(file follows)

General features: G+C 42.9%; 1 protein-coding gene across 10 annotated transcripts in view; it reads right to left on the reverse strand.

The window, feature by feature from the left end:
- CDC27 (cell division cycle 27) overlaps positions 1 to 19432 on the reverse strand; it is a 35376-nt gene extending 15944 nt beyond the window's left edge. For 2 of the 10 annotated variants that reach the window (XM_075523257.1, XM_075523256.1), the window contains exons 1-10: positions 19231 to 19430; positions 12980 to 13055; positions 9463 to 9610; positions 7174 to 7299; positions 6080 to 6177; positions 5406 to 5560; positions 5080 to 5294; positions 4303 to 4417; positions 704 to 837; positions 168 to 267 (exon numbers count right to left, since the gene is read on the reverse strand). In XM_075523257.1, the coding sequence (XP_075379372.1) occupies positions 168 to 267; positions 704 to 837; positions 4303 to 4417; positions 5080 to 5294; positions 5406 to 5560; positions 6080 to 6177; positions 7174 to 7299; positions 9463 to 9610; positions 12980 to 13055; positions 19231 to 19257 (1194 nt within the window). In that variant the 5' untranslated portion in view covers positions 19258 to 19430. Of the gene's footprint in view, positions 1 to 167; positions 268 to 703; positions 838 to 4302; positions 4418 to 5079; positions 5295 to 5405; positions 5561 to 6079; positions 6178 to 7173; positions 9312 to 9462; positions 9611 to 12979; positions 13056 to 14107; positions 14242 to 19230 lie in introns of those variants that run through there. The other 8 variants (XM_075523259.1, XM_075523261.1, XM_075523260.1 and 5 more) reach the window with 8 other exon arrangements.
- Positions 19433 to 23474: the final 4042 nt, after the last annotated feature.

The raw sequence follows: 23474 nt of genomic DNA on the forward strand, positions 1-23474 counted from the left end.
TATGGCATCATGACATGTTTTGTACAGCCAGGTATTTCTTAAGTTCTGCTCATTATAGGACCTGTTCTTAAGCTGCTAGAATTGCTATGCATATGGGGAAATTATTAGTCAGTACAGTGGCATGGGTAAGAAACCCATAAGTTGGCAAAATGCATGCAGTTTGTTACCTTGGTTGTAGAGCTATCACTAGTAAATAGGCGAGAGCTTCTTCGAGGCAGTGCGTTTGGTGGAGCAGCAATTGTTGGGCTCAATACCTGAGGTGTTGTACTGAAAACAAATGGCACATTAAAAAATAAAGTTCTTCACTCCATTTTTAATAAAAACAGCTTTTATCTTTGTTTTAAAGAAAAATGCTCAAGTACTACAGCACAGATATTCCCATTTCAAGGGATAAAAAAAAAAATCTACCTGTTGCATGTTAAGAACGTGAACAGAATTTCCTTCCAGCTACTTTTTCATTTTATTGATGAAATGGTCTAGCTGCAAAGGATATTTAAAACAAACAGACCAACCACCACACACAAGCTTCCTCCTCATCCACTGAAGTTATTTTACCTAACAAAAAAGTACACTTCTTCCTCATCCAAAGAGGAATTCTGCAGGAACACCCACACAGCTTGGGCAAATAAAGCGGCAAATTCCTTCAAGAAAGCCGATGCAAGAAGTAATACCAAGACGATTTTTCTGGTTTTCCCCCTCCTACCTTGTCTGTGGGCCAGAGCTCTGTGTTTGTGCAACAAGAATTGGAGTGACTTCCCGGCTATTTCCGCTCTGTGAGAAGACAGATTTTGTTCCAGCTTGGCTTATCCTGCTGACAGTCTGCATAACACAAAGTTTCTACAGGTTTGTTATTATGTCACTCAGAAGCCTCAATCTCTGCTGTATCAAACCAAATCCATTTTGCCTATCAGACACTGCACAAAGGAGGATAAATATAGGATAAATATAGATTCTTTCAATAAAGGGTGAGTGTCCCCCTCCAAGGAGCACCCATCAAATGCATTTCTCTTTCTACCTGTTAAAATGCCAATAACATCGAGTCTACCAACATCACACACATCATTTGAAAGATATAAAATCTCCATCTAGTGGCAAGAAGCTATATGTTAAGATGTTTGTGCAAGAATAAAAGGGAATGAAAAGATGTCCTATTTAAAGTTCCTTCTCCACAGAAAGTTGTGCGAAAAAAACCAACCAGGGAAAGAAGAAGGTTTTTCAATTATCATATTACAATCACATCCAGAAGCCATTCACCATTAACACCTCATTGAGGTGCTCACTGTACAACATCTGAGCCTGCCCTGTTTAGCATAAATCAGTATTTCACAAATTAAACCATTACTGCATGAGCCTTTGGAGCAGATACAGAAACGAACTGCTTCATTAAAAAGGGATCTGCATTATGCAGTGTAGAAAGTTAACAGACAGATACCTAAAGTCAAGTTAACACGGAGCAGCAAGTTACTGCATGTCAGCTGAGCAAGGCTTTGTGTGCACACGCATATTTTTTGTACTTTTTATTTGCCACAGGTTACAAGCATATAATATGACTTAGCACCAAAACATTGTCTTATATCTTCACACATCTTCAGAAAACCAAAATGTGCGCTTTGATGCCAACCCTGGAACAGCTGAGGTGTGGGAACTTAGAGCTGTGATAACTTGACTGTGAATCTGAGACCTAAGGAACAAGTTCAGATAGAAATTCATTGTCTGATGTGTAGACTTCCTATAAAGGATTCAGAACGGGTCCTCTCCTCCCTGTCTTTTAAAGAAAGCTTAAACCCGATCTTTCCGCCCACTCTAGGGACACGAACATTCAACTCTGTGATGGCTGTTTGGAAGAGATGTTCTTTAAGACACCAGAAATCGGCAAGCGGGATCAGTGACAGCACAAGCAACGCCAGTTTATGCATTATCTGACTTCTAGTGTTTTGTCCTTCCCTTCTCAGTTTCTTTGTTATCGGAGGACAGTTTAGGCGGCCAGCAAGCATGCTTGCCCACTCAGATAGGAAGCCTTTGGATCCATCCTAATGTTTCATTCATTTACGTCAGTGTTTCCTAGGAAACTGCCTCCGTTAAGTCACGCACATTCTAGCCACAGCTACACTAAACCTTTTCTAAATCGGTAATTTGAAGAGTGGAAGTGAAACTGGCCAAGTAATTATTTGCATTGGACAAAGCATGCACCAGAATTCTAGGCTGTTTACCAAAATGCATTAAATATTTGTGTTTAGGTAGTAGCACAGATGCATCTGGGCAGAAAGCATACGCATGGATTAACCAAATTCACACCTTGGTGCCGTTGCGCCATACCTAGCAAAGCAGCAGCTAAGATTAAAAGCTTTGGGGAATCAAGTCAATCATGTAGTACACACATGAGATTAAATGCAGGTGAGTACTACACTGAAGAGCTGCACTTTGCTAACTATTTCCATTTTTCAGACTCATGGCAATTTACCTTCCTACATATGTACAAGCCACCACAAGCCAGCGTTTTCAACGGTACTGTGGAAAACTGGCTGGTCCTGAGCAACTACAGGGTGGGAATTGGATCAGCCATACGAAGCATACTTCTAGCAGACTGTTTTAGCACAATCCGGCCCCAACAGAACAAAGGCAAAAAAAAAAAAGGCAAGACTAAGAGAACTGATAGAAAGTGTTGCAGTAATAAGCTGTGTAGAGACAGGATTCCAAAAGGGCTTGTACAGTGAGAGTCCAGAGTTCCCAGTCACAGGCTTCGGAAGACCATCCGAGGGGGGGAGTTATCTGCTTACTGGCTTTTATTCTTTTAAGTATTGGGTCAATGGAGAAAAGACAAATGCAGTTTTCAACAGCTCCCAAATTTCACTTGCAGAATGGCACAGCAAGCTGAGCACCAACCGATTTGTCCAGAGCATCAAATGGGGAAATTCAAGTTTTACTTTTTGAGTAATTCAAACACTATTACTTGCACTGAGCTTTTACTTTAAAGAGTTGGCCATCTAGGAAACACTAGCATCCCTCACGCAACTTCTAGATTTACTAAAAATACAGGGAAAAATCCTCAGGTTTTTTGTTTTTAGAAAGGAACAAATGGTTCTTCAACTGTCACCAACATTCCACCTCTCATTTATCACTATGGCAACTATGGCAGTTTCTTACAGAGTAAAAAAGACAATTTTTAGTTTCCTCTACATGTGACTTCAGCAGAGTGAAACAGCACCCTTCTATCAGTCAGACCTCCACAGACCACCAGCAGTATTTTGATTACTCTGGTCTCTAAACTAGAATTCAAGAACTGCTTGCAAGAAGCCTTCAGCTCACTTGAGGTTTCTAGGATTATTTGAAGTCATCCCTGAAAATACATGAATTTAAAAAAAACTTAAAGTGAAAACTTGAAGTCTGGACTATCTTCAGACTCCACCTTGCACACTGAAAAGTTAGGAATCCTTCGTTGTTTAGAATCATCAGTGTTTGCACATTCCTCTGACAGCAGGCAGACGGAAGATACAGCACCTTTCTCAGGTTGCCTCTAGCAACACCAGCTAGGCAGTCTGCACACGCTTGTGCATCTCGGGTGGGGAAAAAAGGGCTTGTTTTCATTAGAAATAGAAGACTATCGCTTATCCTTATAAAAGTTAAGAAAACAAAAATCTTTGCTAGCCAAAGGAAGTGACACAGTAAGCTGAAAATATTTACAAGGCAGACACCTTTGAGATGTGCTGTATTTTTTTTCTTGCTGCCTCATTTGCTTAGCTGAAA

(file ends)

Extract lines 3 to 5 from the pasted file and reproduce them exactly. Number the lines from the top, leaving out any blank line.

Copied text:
- CDC27 (cell division cycle 27) overlaps positions 1 to 19432 on the reverse strand; it is a 35376-nt gene extending 15944 nt beyond the window's left edge. For 2 of the 10 annotated variants that reach the window (XM_075523257.1, XM_075523256.1), the window contains exons 1-10: positions 19231 to 19430; positions 12980 to 13055; positions 9463 to 9610; positions 7174 to 7299; positions 6080 to 6177; positions 5406 to 5560; positions 5080 to 5294; positions 4303 to 4417; positions 704 to 837; positions 168 to 267 (exon numbers count right to left, since the gene is read on the reverse strand). In XM_075523257.1, the coding sequence (XP_075379372.1) occupies positions 168 to 267; positions 704 to 837; positions 4303 to 4417; positions 5080 to 5294; positions 5406 to 5560; positions 6080 to 6177; positions 7174 to 7299; positions 9463 to 9610; positions 12980 to 13055; positions 19231 to 19257 (1194 nt within the window). In that variant the 5' untranslated portion in view covers positions 19258 to 19430. Of the gene's footprint in view, positions 1 to 167; positions 268 to 703; positions 838 to 4302; positions 4418 to 5079; positions 5295 to 5405; positions 5561 to 6079; positions 6178 to 7173; positions 9312 to 9462; positions 9611 to 12979; positions 13056 to 14107; positions 14242 to 19230 lie in introns of those variants that run through there. The other 8 variants (XM_075523259.1, XM_075523261.1, XM_075523260.1 and 5 more) reach the window with 8 other exon arrangements.
- Positions 19433 to 23474: the final 4042 nt, after the last annotated feature.

The raw sequence follows: 23474 nt of genomic DNA on the forward strand, positions 1-23474 counted from the left end.